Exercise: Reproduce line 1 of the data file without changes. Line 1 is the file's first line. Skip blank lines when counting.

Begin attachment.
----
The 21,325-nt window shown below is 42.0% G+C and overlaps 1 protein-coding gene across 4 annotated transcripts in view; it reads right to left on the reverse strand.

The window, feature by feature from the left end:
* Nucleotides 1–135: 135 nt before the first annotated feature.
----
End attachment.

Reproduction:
The 21,325-nt window shown below is 42.0% G+C and overlaps 1 protein-coding gene across 4 annotated transcripts in view; it reads right to left on the reverse strand.